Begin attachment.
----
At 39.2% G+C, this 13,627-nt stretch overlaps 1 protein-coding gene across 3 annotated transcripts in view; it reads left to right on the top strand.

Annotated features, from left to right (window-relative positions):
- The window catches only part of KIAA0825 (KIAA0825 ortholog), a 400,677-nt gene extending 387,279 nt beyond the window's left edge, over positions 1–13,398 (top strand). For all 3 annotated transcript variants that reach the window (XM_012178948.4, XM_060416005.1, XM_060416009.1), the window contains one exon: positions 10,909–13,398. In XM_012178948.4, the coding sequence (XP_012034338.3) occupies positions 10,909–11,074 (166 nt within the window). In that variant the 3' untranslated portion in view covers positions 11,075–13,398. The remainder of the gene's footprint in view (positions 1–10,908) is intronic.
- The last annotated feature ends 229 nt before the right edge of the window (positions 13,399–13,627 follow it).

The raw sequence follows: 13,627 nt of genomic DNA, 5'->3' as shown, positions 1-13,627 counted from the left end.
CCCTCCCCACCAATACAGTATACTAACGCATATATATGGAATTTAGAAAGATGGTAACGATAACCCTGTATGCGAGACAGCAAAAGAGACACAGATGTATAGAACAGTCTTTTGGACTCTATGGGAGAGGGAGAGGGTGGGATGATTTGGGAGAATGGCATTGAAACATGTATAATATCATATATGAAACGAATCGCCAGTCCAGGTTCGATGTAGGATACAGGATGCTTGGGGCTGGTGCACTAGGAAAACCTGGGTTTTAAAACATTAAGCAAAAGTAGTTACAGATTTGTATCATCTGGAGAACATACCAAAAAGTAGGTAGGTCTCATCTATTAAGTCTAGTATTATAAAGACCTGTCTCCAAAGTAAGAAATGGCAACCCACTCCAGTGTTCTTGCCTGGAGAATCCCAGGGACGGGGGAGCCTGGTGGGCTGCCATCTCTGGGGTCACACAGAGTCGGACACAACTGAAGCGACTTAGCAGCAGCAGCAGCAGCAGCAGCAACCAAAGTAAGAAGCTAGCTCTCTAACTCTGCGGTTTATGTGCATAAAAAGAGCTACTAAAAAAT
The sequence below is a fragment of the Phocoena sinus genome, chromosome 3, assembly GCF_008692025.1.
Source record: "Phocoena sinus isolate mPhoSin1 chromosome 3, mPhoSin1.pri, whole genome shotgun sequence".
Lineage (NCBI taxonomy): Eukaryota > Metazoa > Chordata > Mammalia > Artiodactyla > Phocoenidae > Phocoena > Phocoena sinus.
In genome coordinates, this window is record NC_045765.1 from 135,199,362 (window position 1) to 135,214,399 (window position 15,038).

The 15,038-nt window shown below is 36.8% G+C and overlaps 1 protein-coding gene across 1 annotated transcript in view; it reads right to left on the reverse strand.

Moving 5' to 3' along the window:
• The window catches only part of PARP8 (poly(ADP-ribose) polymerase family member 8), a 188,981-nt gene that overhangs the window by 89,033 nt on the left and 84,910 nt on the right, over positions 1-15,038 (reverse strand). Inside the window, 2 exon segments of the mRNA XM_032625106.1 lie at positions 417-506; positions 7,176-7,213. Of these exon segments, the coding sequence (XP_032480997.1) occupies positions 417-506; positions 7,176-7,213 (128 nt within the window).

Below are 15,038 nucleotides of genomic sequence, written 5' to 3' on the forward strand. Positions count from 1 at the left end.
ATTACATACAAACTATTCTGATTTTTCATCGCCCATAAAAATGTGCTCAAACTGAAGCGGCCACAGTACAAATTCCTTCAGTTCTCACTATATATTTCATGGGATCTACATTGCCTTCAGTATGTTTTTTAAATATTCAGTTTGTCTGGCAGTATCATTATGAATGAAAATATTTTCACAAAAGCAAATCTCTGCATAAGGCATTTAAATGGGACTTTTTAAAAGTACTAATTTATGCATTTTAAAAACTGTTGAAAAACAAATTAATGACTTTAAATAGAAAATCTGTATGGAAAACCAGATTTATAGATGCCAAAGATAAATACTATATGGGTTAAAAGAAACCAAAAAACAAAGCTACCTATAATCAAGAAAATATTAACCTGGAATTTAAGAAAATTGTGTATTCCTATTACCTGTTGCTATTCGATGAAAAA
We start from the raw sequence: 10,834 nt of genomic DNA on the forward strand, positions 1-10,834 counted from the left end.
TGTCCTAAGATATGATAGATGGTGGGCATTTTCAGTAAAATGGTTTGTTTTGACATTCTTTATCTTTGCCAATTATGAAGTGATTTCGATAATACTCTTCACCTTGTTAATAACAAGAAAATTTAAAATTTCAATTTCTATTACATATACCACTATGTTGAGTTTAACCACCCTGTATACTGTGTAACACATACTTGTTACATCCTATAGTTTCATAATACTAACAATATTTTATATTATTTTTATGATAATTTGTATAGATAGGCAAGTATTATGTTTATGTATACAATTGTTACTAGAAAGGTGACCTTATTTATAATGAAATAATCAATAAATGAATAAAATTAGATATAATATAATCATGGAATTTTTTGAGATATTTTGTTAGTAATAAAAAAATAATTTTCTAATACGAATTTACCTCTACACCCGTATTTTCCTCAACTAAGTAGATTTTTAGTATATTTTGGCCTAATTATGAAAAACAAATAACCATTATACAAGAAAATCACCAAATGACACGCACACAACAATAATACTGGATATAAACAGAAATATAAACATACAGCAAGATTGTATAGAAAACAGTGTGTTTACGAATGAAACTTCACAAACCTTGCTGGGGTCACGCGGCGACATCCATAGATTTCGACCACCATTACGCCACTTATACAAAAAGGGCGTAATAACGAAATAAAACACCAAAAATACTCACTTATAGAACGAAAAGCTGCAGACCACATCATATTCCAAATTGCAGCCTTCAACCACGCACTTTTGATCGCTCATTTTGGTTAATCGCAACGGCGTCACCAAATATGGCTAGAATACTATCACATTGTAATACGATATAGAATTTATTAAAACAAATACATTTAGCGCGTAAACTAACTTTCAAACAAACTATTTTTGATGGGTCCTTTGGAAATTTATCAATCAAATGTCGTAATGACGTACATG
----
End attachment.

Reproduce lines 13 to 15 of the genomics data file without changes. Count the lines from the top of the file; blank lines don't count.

• The window catches only part of PARP8 (poly(ADP-ribose) polymerase family member 8), a 188,981-nt gene that overhangs the window by 89,033 nt on the left and 84,910 nt on the right, over positions 1-15,038 (reverse strand). Inside the window, 2 exon segments of the mRNA XM_032625106.1 lie at positions 417-506; positions 7,176-7,213. Of these exon segments, the coding sequence (XP_032480997.1) occupies positions 417-506; positions 7,176-7,213 (128 nt within the window).

Below are 15,038 nucleotides of genomic sequence, written 5' to 3' on the forward strand. Positions count from 1 at the left end.
ATTACATACAAACTATTCTGATTTTTCATCGCCCATAAAAATGTGCTCAAACTGAAGCGGCCACAGTACAAATTCCTTCAGTTCTCACTATATATTTCATGGGATCTACATTGCCTTCAGTATGTTTTTTAAATATTCAGTTTGTCTGGCAGTATCATTATGAATGAAAATATTTTCACAAAAGCAAATCTCTGCATAAGGCATTTAAATGGGACTTTTTAAAAGTACTAATTTATGCATTTTAAAAACTGTTGAAAAACAAATTAATGACTTTAAATAGAAAATCTGTATGGAAAACCAGATTTATAGATGCCAAAGATAAATACTATATGGGTTAAAAGAAACCAAAAAACAAAGCTACCTATAATCAAGAAAATATTAACCTGGAATTTAAGAAAATTGTGTATTCCTATTACCTGTTGCTATTCGATGAAAAA